Challenges associated with using glucose meters in the hospital
Glucose meters provide a tool to rapidly measure glucose. Low sample volume plus rapid results allow for frequent serial measurements which in turn allow for more aggressive management of dysglycemia. Despite the many advantages, there remain challenges associated with the measurement of glucose at the hospital bedside. Factors and or interferences reported in the literature to affect the quality of glucose meter results are summarized in Table 1.
Table 1. Factors or interferences reported to affect glucose meters
Operator dependent errors are thought to represent the most significant source of glucose meter errors.4,5 Commonly reported operational errors have included, but are not limited to, the use of expired test strips, mishandling of the test strips leading to environmental exposure, use of incorrectly coded strips, and strip misdosing (application of too much or too little blood). Manufacturers have addressed these issues through implementation of barcoded vials and/or test strips that generate appropriate error codes, provision of individually wrapped test strips to address strip handling problems, modification of specimen application technology such as capillary action filling, and on-meter application to minimize strip misdosing. These improvements have reduced, but not eliminated, the influence of operational errors in the provision of a quality glucose meter result.
Glucose test strips have been demonstrated to be liable to changes in temperature, humidity, and altitude, which can affect the quality of glucose meter results. However, within a temperature-controlled hospital with staff dedicated to monitoring test strip storage, these environmental factors are reduced. Nevertheless, glucose meter testing in harsh climates can continue to present challenges. For example, a recent study by Cembrowski et al evaluated the seasonal variations (e.g., temperature and humidity) on glucose results measured in five hospitals in Edmonton, Alberta. Differences between 5% and 10% were reported for glucose measured during the winter and summer months, with the glucose meter results being negatively correlated with the outside temperature.6 Another potential environmental interference may arise from the disinfection of glucose meters, as reported in a study demonstrating a significant overestimation of glucose concentration hours after disinfecting a GO-based photometric meter with a hydrogen peroxide containing solution.7 Meters and test strips should be stored and used according to manufacturers’ recommendations.
A variety of electrochemically active or structurally similar exogenous substances have been reported to interfere with point-of-care glucose meters. Examples include acetaminophen, ascorbic acid, and dopamine. Patients may be at considerable risk given that polypharmacy is common in the hospitalized patient. One study estimates that patients in the ICU on average may have 13 to 22 different drugs administered to them.8 The most notable exogenous interference of late is that caused by maltose, primarily affecting glucose meters utilizing a glucose dehydrogenase enzyme coupled to the co-factor pyrroloquinoline quinine (PQQ). Thirteen deaths between 1997 and 2006 were reported to the FDA based on insulin overdose due to overtreatment of false hyperglycemia caused by maltose.9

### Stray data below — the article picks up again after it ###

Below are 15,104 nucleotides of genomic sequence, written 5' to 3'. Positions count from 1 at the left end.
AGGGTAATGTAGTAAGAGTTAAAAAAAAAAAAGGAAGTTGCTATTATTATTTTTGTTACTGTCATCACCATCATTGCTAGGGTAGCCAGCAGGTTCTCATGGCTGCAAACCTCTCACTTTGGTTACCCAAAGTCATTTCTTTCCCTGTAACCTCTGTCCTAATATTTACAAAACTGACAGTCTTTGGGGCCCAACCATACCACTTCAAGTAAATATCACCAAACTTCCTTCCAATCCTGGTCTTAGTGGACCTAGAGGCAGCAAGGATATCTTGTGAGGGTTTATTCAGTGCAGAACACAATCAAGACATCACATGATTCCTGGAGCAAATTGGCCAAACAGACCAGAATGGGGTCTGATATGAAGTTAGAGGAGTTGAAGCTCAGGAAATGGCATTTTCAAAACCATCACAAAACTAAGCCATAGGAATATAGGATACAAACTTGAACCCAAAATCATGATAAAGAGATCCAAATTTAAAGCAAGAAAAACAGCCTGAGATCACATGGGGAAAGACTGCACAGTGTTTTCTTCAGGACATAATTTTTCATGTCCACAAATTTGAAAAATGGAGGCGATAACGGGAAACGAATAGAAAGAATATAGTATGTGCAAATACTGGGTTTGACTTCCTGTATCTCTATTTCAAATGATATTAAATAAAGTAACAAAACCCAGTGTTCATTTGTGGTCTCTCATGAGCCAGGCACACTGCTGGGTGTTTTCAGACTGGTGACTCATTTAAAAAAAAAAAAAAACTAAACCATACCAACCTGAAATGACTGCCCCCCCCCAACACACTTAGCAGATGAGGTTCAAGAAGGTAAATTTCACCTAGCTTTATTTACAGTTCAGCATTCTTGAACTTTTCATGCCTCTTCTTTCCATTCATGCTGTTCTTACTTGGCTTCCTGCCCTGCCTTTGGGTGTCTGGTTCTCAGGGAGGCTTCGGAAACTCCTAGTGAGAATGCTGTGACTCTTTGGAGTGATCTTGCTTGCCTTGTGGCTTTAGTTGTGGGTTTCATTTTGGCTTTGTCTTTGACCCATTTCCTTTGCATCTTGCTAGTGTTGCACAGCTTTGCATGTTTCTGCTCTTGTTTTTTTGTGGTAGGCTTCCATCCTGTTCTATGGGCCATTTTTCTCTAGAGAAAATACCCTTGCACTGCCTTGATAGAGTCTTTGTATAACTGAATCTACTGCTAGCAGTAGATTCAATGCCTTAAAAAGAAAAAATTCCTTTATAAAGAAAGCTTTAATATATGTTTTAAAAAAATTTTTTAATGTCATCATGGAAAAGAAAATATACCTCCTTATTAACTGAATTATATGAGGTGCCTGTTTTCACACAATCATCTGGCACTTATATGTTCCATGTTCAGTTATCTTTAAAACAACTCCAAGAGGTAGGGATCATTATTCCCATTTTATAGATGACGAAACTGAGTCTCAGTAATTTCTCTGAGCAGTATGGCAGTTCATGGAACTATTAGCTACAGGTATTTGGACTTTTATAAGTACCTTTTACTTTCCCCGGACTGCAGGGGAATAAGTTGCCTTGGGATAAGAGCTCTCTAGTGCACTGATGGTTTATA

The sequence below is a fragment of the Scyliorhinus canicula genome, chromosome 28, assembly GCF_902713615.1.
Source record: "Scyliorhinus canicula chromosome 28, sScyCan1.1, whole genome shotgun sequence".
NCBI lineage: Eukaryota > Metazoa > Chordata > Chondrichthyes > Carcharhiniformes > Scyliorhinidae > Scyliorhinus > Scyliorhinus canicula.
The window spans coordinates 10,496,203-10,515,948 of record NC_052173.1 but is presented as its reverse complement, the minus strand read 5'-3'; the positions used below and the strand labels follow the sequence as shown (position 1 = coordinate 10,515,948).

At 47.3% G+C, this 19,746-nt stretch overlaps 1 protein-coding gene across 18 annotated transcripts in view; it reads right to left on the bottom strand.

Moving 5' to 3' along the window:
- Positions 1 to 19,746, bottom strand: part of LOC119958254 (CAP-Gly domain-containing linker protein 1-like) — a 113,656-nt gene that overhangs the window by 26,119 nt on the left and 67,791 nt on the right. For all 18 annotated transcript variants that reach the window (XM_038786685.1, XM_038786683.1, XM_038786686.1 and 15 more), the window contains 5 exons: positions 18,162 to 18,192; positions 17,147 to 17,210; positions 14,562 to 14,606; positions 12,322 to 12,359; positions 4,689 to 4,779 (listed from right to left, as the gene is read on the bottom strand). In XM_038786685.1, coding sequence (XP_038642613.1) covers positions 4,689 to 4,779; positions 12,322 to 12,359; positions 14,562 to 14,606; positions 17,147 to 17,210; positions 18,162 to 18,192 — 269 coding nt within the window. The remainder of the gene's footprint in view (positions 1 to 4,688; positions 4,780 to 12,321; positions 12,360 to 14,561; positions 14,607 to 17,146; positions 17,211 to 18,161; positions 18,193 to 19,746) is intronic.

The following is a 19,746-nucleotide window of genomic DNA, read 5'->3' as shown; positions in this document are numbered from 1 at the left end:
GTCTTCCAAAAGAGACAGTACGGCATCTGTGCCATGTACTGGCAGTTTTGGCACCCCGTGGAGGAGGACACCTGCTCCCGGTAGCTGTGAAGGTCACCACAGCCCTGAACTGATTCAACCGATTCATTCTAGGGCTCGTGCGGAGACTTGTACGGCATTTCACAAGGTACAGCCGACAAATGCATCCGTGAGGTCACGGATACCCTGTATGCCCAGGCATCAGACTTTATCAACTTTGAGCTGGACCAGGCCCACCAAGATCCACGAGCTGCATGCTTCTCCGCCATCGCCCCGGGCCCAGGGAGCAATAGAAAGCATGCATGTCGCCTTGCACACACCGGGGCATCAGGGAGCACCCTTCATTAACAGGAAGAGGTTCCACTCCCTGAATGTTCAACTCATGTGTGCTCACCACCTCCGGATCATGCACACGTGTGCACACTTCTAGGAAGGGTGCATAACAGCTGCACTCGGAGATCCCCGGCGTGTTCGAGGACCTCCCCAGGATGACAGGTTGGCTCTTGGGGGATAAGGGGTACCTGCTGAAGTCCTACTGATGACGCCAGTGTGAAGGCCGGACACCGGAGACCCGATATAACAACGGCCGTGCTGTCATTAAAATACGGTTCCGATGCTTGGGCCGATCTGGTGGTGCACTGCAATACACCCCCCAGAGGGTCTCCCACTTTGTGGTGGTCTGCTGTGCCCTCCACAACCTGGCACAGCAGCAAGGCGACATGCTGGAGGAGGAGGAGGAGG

Hospitalized patients, particularly those in the intensive-care setting, have a wide range of medical problems such as hypotension, anemia, and acidemia. Each has been demonstrated to affect glucose meter results. Hypotension leads to changes in peripheral circulation that can compromise the integrity of a capillary specimen. Hematocrit abnormalities (anemia and polycythemia) are quite common in the hospital and have been demonstrated on some meters to have an inverse effect on glucose meter results; that is, patients with anemia can have falsely high readings and patients with polycythemia can have falsely low readings.10-13 Acidemia has been shown to lead to glucose underestimation on some glucose oxidase meters. Pathological elevations in endogenous substances such as uric acid and trigylercides have also been shown to interfere with glucose meters.14 High levels of uric acid have been shown to falsely lower glucose results when analyzed with primarily glucose oxidase based meters. High triglyceride levels have been reported to influence meter accuracy because they can cause significant volume displacement.14 Patients with high oxygen tensions (pO2) secondary to oxygen supplementation can have inaccurate glucose meter measurements. Dungan et al15 reported that pO2 levels >100 mm Hg, as seen with surgical patients or patients on oxygen therapy, can also falsely lower glucose concentrations with some glucose oxidase based meters.